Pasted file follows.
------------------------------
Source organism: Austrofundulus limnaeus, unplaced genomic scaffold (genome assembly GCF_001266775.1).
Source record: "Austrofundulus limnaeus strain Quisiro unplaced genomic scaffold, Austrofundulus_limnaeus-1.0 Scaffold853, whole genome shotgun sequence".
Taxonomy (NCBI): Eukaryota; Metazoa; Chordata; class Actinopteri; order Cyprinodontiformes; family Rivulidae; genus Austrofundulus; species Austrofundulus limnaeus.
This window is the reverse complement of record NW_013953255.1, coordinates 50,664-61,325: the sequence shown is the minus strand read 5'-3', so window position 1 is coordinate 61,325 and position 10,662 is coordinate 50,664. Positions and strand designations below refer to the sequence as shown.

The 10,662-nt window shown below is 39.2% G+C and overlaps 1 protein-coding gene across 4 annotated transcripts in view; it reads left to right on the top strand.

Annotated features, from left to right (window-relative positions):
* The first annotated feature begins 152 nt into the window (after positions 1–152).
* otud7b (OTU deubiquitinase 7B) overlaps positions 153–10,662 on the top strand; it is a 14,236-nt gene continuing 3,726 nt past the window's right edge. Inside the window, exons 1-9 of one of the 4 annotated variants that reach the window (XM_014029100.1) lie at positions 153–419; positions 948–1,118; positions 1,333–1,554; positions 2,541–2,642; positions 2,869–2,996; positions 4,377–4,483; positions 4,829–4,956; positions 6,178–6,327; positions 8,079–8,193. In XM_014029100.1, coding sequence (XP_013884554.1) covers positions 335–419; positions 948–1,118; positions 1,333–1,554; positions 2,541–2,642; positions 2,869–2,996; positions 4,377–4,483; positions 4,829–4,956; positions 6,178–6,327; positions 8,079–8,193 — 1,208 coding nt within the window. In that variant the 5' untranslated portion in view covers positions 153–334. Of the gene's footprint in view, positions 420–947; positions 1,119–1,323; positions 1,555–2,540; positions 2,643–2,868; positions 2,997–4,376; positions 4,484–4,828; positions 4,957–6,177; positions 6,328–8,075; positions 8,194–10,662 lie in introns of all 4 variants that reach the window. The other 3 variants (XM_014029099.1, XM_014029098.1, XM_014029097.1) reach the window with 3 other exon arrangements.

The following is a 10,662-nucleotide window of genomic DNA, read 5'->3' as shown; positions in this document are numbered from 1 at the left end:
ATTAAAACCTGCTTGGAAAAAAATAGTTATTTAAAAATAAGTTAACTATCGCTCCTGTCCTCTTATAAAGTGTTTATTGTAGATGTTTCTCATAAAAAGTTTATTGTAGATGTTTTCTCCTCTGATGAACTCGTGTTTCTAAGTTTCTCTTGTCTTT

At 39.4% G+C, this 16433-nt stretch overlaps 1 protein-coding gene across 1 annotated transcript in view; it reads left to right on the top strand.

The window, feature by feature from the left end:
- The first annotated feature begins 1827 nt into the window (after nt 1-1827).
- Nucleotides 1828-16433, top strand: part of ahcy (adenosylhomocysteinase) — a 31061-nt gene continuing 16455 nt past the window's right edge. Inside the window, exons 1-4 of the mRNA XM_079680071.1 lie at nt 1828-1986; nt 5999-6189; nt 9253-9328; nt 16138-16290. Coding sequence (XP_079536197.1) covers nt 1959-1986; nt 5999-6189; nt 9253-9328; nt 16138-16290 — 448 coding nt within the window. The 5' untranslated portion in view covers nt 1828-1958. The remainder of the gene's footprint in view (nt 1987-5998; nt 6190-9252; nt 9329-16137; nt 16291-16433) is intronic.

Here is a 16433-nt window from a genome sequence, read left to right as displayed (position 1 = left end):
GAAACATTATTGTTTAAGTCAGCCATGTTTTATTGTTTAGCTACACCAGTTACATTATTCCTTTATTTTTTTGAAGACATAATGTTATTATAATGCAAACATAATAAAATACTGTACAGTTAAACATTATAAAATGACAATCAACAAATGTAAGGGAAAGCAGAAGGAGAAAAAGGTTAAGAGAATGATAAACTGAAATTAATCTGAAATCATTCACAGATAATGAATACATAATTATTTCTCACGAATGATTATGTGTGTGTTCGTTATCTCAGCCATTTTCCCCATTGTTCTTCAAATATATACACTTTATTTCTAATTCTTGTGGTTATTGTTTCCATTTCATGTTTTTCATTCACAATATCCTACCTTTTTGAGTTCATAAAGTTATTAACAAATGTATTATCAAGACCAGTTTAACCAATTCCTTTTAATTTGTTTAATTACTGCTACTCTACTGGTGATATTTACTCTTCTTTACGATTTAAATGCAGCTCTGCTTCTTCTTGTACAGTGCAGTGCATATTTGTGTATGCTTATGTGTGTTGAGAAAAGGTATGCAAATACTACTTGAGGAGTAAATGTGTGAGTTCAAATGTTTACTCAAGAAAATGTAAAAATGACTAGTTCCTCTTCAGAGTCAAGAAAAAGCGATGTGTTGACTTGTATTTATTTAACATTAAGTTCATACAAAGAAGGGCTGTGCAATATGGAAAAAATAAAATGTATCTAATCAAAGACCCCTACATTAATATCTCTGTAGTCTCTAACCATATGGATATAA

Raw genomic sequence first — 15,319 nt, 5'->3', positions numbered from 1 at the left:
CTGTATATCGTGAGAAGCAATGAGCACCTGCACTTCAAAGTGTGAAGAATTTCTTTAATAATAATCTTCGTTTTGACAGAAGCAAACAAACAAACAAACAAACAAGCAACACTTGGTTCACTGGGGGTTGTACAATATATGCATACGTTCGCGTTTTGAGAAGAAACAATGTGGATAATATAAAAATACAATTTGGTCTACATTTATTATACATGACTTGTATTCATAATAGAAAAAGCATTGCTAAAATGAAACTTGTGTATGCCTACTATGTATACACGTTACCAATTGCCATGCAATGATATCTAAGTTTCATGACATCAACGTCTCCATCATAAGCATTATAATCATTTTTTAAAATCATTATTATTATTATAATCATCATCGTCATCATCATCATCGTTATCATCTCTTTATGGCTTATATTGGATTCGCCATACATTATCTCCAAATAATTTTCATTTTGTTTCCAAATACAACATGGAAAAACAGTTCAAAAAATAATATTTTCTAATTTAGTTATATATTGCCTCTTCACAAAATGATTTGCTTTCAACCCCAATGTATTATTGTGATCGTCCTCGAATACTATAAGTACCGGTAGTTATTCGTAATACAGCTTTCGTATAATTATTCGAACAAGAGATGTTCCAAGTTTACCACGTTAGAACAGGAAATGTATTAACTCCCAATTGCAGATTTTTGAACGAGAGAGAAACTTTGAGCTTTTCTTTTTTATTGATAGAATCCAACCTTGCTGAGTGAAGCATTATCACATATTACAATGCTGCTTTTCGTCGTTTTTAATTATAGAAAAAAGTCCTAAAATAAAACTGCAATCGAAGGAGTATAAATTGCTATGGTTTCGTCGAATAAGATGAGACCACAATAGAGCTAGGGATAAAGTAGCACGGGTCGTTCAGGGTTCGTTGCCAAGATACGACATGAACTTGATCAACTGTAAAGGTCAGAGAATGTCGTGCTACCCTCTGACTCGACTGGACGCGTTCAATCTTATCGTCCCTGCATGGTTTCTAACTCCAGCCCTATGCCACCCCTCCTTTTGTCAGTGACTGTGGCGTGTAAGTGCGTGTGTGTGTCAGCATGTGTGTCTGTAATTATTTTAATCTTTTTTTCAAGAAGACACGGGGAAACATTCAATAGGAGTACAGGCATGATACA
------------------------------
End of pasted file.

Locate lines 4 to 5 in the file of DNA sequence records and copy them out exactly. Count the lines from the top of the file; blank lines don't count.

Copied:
This window is the reverse complement of record NW_013953255.1, coordinates 50,664-61,325: the sequence shown is the minus strand read 5'-3', so window position 1 is coordinate 61,325 and position 10,662 is coordinate 50,664. Positions and strand designations below refer to the sequence as shown.

The 10,662-nt window shown below is 39.2% G+C and overlaps 1 protein-coding gene across 4 annotated transcripts in view; it reads left to right on the top strand.